WASHINGTON — Debbie Wasserman Schultz and Gabrielle Giffords became fast friends when they met. Both Jewish, rising Democratic stars under 40 at the time, they gravitated to each other. So it was only natural that Wasserman Schultz would join President Barack Obama on his visit Wednesday to the Tucson, Ariz., hospital where Giffords is recovering.
Shortly after the president left the room, with Florida U.S. Rep. Wasserman Schultz at her side, the Arizona congresswoman opened an eye for the first time since Saturday's shooting. Then she raised her left arm, as her husband asked her to give him a thumbs up if she could see him.
"It felt like we were watching a miracle," Wasserman Schultz said on the Air Force One flight back to Washington. "Other than the birth of my kids, this was the most incredible feeling, to see literally one of your closest friends just struggle to come back to you, to come back to her family, to come back to her friends. I mean, we know how strong Gabby is, and you could see all the strength pouring out of her to touch her husband."
For both, it's a friendship forged in politics, but one that's grown far more personal.
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Wasserman Schultz and her husband, Steve Schultz, met Giffords and her husband, astronaut Mark Kelly, before Giffords ever ran for Congress. The two women had been chosen for a legislative fellowship, traveling to several cities and spending time together.
When Giffords — then a state senator — ran for Congress in 2006, Wasserman Schultz was helping her party's recruitment efforts, and she visited with Giffords in Tucson.
The families attended Kelly's last shuttle launch together, and they've vacationed together in New Hampshire several times. Giffords was in Miami last fall at a fundraiser Wasserman Schultz held for the Arizona congresswoman and several other colleagues.
"Our bond is strengthened because we share a profession and experiences," Wasserman Schultz said in an interview Thursday. "But it's tighter than that. There are precious few good friends."
Wasserman Schultz said the women "don't get a lot of social time" in Washington but tried to catch up when they could, recently lunching together in the Senate dining room at New York Democratic Sen. Kirsten Gillibrand's request. It was Gillibrand and Wasserman Schultz, along with House Minority Leader Nancy Pelosi, D-Calif., who stood by Giffords' hospital bed when her left eye fluttered open. Her right eye was damaged and is still bandaged.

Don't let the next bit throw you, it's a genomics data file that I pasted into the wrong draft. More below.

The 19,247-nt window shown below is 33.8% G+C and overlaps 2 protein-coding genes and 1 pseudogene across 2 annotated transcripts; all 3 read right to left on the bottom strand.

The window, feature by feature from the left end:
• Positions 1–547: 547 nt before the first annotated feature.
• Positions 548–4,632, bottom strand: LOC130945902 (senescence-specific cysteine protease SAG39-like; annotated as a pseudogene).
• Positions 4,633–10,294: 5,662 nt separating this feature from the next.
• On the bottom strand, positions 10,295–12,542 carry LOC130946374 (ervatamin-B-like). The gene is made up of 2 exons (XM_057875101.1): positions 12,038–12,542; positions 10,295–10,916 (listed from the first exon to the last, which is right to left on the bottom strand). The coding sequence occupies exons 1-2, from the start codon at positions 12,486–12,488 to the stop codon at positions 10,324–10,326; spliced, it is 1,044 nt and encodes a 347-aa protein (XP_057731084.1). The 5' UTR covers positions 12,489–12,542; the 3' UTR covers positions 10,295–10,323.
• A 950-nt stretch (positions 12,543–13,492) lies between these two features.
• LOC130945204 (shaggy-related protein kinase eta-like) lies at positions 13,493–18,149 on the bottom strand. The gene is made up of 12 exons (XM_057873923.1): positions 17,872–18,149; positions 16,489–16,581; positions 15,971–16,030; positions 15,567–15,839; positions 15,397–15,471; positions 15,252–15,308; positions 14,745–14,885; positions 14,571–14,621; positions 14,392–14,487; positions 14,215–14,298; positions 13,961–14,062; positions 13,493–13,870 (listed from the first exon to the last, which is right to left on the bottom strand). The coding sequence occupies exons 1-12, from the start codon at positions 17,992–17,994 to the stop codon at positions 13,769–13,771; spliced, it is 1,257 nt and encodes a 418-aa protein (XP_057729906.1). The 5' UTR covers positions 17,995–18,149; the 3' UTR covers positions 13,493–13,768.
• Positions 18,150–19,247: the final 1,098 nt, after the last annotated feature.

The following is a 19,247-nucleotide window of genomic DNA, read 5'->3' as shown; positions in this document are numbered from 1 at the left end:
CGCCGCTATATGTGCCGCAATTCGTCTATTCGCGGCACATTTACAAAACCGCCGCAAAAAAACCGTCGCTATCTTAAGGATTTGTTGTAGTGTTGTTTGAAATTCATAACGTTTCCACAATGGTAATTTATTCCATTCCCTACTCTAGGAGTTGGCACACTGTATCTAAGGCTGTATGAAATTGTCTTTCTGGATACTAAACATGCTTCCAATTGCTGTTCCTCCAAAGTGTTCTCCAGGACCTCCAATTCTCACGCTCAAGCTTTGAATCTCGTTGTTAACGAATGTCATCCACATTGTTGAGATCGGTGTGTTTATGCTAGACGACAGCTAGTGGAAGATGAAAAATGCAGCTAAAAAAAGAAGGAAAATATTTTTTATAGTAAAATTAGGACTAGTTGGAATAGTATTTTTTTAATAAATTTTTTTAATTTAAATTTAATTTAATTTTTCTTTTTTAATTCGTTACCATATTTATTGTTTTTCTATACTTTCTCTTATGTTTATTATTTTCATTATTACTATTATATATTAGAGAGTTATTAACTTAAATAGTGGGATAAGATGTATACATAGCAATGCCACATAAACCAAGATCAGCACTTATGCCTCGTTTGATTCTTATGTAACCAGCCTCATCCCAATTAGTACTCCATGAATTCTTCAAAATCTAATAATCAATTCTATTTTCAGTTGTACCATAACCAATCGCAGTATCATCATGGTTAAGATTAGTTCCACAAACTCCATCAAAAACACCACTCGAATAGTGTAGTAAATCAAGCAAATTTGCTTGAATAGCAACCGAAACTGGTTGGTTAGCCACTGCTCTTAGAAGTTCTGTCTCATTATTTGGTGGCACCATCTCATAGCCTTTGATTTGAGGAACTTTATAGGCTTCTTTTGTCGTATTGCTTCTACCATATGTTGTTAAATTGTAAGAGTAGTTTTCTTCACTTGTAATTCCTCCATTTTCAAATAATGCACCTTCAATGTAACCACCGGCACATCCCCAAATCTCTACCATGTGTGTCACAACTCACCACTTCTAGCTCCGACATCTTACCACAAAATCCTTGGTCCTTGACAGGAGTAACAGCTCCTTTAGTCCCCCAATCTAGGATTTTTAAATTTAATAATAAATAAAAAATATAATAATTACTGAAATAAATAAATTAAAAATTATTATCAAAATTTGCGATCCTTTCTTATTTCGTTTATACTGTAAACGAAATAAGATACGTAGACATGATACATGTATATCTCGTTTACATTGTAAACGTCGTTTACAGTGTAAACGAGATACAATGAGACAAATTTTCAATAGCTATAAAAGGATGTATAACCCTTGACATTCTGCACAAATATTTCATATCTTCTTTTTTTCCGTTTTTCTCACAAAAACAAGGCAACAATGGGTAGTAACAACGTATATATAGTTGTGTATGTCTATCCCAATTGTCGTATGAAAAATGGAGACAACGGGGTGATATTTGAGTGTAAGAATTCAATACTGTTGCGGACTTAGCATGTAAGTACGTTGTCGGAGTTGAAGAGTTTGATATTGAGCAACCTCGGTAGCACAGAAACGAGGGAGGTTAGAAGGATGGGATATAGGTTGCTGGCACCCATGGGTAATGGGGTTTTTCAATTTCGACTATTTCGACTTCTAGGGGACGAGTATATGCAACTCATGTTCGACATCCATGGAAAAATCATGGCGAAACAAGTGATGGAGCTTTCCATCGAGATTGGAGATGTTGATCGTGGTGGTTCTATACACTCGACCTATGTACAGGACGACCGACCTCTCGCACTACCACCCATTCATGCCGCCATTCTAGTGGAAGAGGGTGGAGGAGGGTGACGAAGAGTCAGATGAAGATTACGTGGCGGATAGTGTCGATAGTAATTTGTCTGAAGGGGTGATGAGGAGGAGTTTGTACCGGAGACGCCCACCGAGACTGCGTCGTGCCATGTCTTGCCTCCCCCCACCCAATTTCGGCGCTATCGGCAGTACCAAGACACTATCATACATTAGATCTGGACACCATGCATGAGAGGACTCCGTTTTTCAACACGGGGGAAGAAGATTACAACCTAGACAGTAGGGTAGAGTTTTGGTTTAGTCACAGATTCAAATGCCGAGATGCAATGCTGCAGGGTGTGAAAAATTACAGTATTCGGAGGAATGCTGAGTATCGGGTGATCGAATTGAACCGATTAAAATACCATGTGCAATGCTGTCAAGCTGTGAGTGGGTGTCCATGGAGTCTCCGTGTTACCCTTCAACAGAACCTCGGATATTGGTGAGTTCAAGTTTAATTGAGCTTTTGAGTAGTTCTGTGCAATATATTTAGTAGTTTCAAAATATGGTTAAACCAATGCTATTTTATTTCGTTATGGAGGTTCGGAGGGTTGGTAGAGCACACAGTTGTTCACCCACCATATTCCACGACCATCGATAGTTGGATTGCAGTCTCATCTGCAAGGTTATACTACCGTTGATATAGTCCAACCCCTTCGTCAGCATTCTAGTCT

Gillibrand said the congresswomen were telling Giffords "how proud we were of her and how she was inspiring the whole nation with her courage and with her strength. And then Debbie and I started joking about all the things we were going to do after she got better."
Giffords was gripping their hands, Gillibrand said, "and the more we joked about what we were going to do, she started to open her eyes."
Wasserman Schultz said she had just told Giffords, " 'Gabby, we fully expect you to be up and ready to go, to come back up to New Hampshire this summer,' and that's when she started to open her eye."
Wasserman Schultz said she'd talked to Kelly about what to expect and described Giffords as not looking "anything like you would imagine someone with a gunshot wound to the head."
"She looked angelic, I have to tell you. It was stunning." she said. "I mean, the strength that she has is — we were already aware of, but it clearly — it just resonates all the way through her."
Kelly shares that strength, both women said, noting that he told them that "Gabby is going to be walking. I told the doctor that Gabby would be walking in two weeks."
"She's totally enveloped by the love of her family, of her friends, of her constituents and now the whole nation," Wasserman Schultz said. "And I think it's absolutely clear that all that energy has been felt by her."
Wasserman Schultz said Giffords' responses astounded the doctor in the room, who told them, "You don't understand; this is really, really significant progress." As he fired off messages on his BlackBerry, Giffords' parents wept.
Finally, the congresswomen were shown the door, Wasserman Schultz said.
"There was a lot of excitement. She had to rest," Wasserman Schultz said. "We told her how much we loved her and we'd be back to see her and whatever she needed us to do, we'd be here for her."
Wasserman Schultz said Thursday that she and Gillibrand walked out of the hospital room buoyed by the "power of girlfriends."
Neurosurgeon Michael Lemole told them outside the hospital room that he'd long discounted reports that emotion "and friendship and family" could make a medical difference, Wasserman Schultz said. However, he added, "I just witnessed the impact of friendship and what you guys, you did this here today," she said.
Lemole said Thursday that "I think it was a combination perhaps of the unexpected but familiar that really prompted her to open her eyes and look around. And that's important."
"A lot of medicine is outside our control, and we're wise to acknowledge miracles," he said.
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